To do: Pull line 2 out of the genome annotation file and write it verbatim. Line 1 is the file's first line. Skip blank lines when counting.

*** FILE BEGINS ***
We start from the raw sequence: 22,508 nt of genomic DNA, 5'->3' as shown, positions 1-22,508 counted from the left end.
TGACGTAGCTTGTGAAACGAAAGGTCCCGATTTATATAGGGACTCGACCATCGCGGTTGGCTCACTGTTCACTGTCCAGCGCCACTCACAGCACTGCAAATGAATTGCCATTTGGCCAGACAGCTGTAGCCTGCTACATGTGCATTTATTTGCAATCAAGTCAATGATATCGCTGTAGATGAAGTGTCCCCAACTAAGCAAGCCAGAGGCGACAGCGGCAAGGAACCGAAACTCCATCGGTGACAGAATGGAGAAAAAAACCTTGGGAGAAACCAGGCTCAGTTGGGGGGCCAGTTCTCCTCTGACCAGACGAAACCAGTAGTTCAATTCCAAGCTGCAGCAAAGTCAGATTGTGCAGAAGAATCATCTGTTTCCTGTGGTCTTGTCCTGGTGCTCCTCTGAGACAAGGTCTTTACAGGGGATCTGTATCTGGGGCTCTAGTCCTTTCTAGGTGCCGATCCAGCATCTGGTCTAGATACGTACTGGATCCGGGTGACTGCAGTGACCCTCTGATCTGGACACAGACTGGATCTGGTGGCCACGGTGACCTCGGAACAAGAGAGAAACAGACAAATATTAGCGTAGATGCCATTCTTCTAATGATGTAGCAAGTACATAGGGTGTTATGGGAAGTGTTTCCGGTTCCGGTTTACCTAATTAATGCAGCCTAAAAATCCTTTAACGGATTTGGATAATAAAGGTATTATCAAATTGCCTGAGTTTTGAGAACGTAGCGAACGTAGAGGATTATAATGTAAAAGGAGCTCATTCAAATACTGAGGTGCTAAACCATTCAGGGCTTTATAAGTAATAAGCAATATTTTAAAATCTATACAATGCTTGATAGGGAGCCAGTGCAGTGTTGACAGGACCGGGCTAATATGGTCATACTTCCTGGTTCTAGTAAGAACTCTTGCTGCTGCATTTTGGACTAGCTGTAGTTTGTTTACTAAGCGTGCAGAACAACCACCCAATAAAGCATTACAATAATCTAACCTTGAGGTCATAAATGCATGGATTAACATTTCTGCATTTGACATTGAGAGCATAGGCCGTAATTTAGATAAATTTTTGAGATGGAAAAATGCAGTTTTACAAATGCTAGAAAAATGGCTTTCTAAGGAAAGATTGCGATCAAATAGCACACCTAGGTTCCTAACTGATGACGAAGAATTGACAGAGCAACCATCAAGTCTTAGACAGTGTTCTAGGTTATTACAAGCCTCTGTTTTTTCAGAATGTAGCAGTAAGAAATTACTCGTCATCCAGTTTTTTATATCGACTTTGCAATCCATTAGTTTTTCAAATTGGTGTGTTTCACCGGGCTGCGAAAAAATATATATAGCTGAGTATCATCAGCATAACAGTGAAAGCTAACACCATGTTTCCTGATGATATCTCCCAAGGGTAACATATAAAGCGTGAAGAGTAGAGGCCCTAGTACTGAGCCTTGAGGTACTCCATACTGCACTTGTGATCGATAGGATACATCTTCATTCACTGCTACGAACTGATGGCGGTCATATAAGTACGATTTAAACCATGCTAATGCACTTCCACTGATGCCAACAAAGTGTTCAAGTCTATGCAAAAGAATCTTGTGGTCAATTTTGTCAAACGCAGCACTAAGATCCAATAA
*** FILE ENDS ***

TGACGTAGCTTGTGAAACGAAAGGTCCCGATTTATATAGGGACTCGACCATCGCGGTTGGCTCACTGTTCACTGTCCAGCGCCACTCACAGCACTGCAAATGAATTGCCATTTGGCCAGACAGCTGTAGCCTGCTACATGTGCATTTATTTGCAATCAAGTCAATGATATCGCTGTAGATGAAGTGTCCCCAACTAAGCAAGCCAGAGGCGACAGCGGCAAGGAACCGAAACTCCATCGGTGACAGAATGGAGAAAAAAACCTTGGGAGAAACCAGGCTCAGTTGGGGGGCCAGTTCTCCTCTGACCAGACGAAACCAGTAGTTCAATTCCAAGCTGCAGCAAAGTCAGATTGTGCAGAAGAATCATCTGTTTCCTGTGGTCTTGTCCTGGTGCTCCTCTGAGACAAGGTCTTTACAGGGGATCTGTATCTGGGGCTCTAGTCCTTTCTAGGTGCCGATCCAGCATCTGGTCTAGATACGTACTGGATCCGGGTGACTGCAGTGACCCTCTGATCTGGACACAGACTGGATCTGGTGGCCACGGTGACCTCGGAACAAGAGAGAAACAGACAAATATTAGCGTAGATGCCATTCTTCTAATGATGTAGCAAGTACATAGGGTGTTATGGGAAGTGTTTCCGGTTCCGGTTTACCTAATTAATGCAGCCTAAAAATCCTTTAACGGATTTGGATAATAAAGGTATTATCAAATTGCCTGAGTTTTGAGAACGTAGCGAACGTAGAGGATTATAATGTAAAAGGAGCTCATTCAAATACTGAGGTGCTAAACCATTCAGGGCTTTATAAGTAATAAGCAATATTTTAAAATCTATACAATGCTTGATAGGGAGCCAGTGCAGTGTTGACAGGACCGGGCTAATATGGTCATACTTCCTGGTTCTAGTAAGAACTCTTGCTGCTGCATTTTGGACTAGCTGTAGTTTGTTTACTAAGCGTGCAGAACAACCACCCAATAAAGCATTACAATAATCTAACCTTGAGGTCATAAATGCATGGATTAACATTTCTGCATTTGACATTGAGAGCATAGGCCGTAATTTAGATAAATTTTTGAGATGGAAAAATGCAGTTTTACAAATGCTAGAAAAATGGCTTTCTAAGGAAAGATTGCGATCAAATAGCACACCTAGGTTCCTAACTGATGACGAAGAATTGACAGAGCAACCATCAAGTCTTAGACAGTGTTCTAGGTTATTACAAGCCTCTGTTTTTTCAGAATGTAGCAGTAAGAAATTACTCGTCATCCAGTTTTTTATATCGACTTTGCAATCCATTAGTTTTTCAAATTGGTGTGTTTCACCGGGCTGCGAAAAAATATATATAGCTGAGTATCATCAGCATAACAGTGAAAGCTAACACCATGTTTCCTGATGATATCTCCCAAGGGTAACATATAAAGCGTGAAGAGTAGAGGCCCTAGTACTGAGCCTTGAGGTACTCCATACTGCACTTGTGATCGATAGGATACATCTTCATTCACTGCTACGAACTGATGGCGGTCATATAAGTACGATTTAAACCATGCTAATGCACTTCCACTGATGCCAACAAAGTGTTCAAGTCTATGCAAAAGAATCTTGTGGTCAATTTTGTCAAACGCAGCACTAAGATCCAATAA